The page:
Chlamydia trachomatis is the most widespread bacterial pathogen transmitted through infected secretions and mucous membranes of urethra, cervix, rectum, conjunctivae and throat following unprotected sexual contact with an infected partner. In addition, an infected mother can infect her baby during vaginal delivery. It is the most commonly diagnosed STI in individuals under 25 years in the UK (Fenton, et al, 2001; Creighton, et al, 2003). Most people infected with Chlamydia show no symptoms until a diagnostic test is performed and in most cases they do not seek medical care. Thus, in those individuals affected by the disease, if efficient and effective health measures are not administered, the STI has the potential of causing a significant amount of health complications to women’s well-being including infertility and pelvic inflammatory disease (Golden, et al, 2000; Garnett, 2008). There is also greater risk in those with recurring infection and untreated infections to spread to other reproductive organs resulting in chronic pelvic pains (La Montagne, et al, 2007). The number of diagnosed episodes of Chlamydia infection has been rising over the past 10 years (Figure 1). Furthermore, the economic impact of Chlamydia infections on the health service is enormous with high cost in the management of female health complications arising from Chlamydia infection (Garside, 2001). Because of the impact of Chlamydia infection on the health of young people, it is important to identify and treat infected patients and their partners and as a result reduce the burden of the disease on the people and health systems.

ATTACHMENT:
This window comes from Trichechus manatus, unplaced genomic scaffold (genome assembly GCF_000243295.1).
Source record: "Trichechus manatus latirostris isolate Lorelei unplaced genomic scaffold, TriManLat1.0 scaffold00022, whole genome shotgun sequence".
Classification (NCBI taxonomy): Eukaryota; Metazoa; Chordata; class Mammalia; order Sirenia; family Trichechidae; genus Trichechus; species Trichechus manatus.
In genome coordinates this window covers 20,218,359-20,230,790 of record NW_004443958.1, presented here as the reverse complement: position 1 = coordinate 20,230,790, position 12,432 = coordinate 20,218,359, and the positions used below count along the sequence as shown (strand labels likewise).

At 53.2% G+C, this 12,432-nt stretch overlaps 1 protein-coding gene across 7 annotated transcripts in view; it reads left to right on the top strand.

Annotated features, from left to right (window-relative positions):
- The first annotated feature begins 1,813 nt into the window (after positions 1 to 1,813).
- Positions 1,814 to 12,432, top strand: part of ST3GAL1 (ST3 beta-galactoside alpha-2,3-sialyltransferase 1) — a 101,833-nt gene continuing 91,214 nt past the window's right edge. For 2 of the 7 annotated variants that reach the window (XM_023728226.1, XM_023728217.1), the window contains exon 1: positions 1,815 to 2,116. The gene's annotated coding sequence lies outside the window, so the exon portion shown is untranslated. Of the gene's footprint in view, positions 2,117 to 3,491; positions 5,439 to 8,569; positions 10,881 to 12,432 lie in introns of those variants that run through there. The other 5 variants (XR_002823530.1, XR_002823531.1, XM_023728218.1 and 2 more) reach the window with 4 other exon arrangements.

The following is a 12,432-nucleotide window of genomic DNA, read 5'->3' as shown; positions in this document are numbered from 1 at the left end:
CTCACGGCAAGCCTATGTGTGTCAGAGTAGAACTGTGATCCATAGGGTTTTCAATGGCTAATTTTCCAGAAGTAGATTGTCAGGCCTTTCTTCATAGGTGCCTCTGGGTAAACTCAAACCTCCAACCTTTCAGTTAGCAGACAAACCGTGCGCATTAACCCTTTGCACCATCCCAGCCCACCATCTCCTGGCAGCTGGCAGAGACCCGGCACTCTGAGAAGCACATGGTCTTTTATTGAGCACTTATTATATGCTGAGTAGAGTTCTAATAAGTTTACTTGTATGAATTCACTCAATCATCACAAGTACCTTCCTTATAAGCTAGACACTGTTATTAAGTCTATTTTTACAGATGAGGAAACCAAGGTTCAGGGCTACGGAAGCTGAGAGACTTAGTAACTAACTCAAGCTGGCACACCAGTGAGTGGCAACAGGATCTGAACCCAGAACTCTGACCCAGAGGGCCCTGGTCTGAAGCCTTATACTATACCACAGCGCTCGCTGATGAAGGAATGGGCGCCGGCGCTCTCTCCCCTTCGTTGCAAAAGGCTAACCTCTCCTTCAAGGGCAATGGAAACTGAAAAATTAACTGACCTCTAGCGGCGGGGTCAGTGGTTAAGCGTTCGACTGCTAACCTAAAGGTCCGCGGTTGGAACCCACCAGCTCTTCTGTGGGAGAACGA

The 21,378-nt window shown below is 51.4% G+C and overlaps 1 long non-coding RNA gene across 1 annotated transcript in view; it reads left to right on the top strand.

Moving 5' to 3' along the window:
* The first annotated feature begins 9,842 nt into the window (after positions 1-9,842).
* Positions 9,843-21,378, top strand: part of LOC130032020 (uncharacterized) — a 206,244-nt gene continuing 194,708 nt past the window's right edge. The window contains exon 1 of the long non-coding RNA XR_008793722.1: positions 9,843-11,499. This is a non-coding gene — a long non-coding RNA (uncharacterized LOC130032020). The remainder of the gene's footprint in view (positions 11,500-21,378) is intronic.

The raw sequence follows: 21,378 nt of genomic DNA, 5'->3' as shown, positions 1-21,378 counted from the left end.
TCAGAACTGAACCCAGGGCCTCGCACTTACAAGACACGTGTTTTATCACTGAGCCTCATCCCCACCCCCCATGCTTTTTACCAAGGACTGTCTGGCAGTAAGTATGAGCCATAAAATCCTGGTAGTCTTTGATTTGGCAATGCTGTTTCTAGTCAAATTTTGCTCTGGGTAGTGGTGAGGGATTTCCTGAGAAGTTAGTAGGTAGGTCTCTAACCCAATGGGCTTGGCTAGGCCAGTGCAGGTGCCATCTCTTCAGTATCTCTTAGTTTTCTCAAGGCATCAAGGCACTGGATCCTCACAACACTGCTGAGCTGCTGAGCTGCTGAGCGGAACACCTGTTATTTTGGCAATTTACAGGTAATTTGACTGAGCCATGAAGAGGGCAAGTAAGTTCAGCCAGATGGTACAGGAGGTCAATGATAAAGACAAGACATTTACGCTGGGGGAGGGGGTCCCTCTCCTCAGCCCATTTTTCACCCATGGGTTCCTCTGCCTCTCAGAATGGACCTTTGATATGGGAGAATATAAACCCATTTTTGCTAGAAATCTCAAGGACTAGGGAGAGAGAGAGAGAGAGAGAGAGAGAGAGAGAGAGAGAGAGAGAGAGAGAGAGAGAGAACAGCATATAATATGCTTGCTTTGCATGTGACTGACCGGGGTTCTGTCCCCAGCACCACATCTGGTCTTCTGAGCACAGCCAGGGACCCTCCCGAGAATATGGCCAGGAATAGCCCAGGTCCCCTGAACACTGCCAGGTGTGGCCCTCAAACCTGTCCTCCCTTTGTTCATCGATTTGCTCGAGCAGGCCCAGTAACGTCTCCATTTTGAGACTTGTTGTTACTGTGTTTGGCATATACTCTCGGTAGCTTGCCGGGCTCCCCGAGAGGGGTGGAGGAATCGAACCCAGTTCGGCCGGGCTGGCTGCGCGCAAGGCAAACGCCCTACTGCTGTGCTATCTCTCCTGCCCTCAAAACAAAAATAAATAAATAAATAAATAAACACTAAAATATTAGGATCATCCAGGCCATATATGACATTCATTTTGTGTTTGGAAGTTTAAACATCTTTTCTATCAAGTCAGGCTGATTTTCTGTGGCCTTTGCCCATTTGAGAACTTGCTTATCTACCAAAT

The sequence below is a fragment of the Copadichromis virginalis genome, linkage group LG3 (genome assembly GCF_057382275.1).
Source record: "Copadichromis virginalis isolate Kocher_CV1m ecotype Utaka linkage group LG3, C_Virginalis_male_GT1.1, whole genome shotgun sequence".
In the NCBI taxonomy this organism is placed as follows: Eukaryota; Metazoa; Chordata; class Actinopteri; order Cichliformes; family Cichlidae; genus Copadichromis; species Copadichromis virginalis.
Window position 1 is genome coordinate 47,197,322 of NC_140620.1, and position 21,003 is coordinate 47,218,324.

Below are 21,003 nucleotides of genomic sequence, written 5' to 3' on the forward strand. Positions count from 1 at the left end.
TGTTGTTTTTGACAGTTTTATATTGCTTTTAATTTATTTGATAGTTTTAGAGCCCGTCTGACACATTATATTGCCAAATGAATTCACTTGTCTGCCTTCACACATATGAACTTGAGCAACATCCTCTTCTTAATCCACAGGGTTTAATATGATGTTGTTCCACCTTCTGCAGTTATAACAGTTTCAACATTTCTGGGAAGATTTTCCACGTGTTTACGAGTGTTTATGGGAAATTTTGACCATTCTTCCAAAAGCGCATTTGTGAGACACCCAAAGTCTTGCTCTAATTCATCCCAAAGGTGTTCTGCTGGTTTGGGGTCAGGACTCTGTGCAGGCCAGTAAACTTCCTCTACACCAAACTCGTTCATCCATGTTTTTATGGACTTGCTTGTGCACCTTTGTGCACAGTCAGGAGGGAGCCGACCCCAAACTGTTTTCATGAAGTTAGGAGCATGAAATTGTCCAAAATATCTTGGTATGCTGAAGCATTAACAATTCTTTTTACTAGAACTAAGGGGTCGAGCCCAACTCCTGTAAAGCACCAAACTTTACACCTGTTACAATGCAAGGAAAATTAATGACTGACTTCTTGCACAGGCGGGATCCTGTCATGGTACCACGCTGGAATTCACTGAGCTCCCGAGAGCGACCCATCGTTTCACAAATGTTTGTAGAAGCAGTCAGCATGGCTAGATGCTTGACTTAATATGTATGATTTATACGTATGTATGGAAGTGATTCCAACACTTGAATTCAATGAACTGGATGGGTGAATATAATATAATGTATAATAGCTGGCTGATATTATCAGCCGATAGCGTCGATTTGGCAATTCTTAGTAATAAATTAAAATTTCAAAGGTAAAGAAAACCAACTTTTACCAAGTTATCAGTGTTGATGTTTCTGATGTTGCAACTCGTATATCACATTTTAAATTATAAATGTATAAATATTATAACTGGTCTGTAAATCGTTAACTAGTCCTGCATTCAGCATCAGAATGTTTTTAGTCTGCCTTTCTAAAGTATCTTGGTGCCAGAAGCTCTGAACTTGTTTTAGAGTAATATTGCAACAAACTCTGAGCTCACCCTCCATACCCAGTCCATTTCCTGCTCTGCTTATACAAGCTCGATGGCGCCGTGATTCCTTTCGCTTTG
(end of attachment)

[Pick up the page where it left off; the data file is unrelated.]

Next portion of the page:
Figure 1: Rates of genital Chlamydia infection by sex and age group (1995 – 2004).

Source: Health Protection Agency, London

In men Chlamydia infection causes epididymo-orchitis and urethritis. Also rectal pain, discharge and bleeding occur from proctitis which is from infection of the rectal mucosa. Additionally, since the incubation phase of gonorrhoea is less than that of Chlamydia, individuals can develop dysuria after their treatment for gonorrhoea causing postgonococcal urethritis.

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HIV/AIDS

In nearly three decades, ever since HIV was first identified, HIV infection has turned out to be a deadly disease and has caused a disturbing adversity to humans, in almost all areas of life. In the early eighties, when the first few cases of AIDS were reported, few might have realised its propensity to become a global public health problem. The UK is facing a sexual health crisis. Between 1999 and 2002, HIV prevalence rose by about 20% annually, and almost a third of HIV-positive individuals did not know their HIV status (HPA, n.d.). Furthermore, the increase in rates of HIV infections could be brought about by the rise in STI incidences in the public as already highlighted in this paper. The number of newly diagnosed cases of HIV increased by 55% from 2000 to 2002 (DH, n.d.). In 2004, a minimum of 49 000 individuals had HIV in England. In the late 1980s and early 1990s in the UK there was a significant drop in STIs figures in reaction to the awareness campaigns on HIV.